Using their demob money to fund the venture, Ernest and Arthur opened Fitzbillies on returning from the First World War, likely inspired by their father, known as Ticker because of his abnormally noisy pocket watch, who ran a baking business just up the road.
The origin of the name is the source of debate, explains Alison. Some say it was inspired by a student nickname for The Fitzwilliam Museum, the ‘Fitzbilly gallery’; others say it’s a reference to museum benefactor Viscount Fitzwilliam’s two illegitimate sons, Fitz and Billie.
The baton of ownership passed between three more families before Alison and Tim picked it up. The business flailed more than once in that time, first going into receivership in 1991. But it’s always bounced back.
One of the darkest days in Fitzbillies’ history fell in December 1998, when a thwarted burglar, unable to access the safe, allegedly set fire to a roll of brown paper in frustration - and the resulting blaze left the building gutted and in need of two-year restoration.
One of the secrets to Fitzbillies’ success is, says Tim, its long-serving and supremely skilled staff. Take Gill Abbs, who’s worked for the company for 48 years and baked an estimated 5 million Chelsea buns to date; enough, if placed end to end, calculates Tim, to stretch from here to the International Space Station.
Between the previous owner bowing out and Alison and Tim taking over, Gill was snapped up by a big baking company. As keeper of the secret Chelsea bun recipe, getting her back on board was crucial, adds Tim. Happily she returned to the Fitzbillies fold.
Modernisation has, inevitably, been key to both rebuilding and future-proofing the business, which has evolved from “essentially a Victorian factory in the back room” to two shops and the standalone bakery, formerly Cobs.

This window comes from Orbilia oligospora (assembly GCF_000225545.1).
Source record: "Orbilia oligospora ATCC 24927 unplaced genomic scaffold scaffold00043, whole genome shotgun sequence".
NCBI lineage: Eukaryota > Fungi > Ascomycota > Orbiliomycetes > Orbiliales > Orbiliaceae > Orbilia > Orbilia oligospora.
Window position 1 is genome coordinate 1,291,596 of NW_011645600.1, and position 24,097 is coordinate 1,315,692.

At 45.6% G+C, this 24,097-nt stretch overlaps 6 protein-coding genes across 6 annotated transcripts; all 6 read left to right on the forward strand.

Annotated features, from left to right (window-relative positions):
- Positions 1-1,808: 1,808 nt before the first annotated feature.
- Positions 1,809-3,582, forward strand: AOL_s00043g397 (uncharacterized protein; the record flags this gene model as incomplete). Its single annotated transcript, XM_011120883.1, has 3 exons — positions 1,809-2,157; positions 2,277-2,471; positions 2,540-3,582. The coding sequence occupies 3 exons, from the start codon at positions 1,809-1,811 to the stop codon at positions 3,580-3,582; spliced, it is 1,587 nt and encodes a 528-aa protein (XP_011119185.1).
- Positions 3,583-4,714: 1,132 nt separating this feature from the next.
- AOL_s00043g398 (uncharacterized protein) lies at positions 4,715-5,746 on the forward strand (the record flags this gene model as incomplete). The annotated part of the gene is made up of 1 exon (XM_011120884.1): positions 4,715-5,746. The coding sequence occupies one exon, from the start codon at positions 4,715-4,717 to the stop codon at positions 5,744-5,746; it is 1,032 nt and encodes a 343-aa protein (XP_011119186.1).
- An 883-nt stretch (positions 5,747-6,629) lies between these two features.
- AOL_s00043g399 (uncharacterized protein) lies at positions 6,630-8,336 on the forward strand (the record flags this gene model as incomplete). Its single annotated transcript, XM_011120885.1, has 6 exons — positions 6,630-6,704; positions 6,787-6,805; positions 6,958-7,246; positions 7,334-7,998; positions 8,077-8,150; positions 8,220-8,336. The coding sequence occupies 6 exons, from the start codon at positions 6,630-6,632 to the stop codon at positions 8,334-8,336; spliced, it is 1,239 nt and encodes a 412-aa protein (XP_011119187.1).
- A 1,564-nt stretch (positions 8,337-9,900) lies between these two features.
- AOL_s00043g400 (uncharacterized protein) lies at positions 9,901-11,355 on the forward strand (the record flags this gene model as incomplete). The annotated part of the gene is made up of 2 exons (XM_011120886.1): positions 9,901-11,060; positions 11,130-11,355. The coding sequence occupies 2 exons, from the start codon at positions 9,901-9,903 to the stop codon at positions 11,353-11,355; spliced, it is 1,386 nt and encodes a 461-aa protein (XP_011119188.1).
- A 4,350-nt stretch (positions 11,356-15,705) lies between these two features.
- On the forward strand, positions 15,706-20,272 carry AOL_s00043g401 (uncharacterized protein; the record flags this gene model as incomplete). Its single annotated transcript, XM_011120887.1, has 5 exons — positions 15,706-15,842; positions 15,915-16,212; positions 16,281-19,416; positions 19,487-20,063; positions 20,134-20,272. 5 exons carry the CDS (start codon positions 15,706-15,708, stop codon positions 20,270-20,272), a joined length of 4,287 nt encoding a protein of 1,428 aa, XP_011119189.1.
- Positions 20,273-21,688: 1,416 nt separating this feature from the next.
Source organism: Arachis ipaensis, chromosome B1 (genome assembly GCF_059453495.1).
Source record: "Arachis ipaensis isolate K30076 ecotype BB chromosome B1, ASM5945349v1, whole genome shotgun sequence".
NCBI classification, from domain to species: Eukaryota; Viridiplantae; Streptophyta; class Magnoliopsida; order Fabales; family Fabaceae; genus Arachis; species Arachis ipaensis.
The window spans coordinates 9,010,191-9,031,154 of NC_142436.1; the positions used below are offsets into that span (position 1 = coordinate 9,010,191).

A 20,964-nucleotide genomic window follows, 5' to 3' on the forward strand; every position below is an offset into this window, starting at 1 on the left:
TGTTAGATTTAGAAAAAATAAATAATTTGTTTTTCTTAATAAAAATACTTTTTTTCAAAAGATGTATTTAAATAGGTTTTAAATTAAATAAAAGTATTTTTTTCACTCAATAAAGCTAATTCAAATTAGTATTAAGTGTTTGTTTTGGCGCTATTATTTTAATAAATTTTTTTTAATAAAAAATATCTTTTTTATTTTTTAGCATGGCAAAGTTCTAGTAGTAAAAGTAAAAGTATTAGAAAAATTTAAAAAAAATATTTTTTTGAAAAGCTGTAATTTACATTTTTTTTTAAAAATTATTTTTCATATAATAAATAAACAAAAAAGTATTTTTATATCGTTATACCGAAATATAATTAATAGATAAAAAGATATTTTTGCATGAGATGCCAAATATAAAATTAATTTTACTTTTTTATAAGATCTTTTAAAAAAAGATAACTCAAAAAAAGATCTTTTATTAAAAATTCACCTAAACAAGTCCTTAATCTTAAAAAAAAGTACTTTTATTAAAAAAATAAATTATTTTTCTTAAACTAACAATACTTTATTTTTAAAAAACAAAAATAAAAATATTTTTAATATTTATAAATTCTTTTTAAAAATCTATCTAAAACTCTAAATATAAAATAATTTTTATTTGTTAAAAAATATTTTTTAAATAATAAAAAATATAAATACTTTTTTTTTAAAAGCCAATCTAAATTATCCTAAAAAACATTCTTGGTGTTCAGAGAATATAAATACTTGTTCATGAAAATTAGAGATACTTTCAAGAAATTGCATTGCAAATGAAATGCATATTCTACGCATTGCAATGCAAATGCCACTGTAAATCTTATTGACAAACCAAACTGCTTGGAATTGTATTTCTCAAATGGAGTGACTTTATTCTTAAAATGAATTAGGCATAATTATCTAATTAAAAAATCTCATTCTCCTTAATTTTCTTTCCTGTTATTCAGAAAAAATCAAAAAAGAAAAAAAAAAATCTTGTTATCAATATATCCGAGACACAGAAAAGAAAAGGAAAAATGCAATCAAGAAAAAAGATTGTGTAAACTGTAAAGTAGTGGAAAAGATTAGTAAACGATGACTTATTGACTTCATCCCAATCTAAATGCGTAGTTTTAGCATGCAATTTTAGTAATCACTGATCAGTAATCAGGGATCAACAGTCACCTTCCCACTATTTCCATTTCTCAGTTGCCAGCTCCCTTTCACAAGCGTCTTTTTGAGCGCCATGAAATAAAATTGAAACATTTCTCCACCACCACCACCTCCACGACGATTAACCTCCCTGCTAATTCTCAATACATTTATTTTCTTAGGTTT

Again, Alison and Tim stepped in to prevent the Cobs operation, one of their long-time bread suppliers, ceasing: when its closure was announced, they barely thought twice before buying the bakery, not least to keep their supply of ‘the perfect soft white breakfast baps’ coming. The bakery is now home to their cake as well as bread makers, who produce everything from sell-out sourdough loaves to one-off wedding cakes.
The real skill is, it seems, in knowing what to change and what to leave well alone. Though new recipes are always coming through the kitchen, there’s a core that have remained the same since 1938 - Tim and Alison have an old menu, found down the back of a cupboard during renovations, to prove it. Scones, Chelsea buns, English macaroons, florentines, sausage rolls; all are Fitzbillies fixtures.
An eternal student haunt, Fitzbillies has, it’s fair to hazard, been frequented by more Nobel Prize winners than any other bakery in the world - as Tim and Alison say in the book, people who’ve “conquered Everest, discovered DNA, written brief histories of time. . . the occasional spy, Stephen Fry.”
“The one thing we’d not anticipated, when we first arrived, was how much Fitzbillies means to people; how emotionally attached they are to the place,” says Alison. “When a lady comes in with tears in her eyes, because her husband proposed to her here. . . that’s quite something.”
Fitzbillies: Stories and recipes from a 100-year-old Cambridge bakery by Tim Hayward & Alison Wright, photography by Sam A. Harris, is out this month, published in hardback by Quadrille and priced £20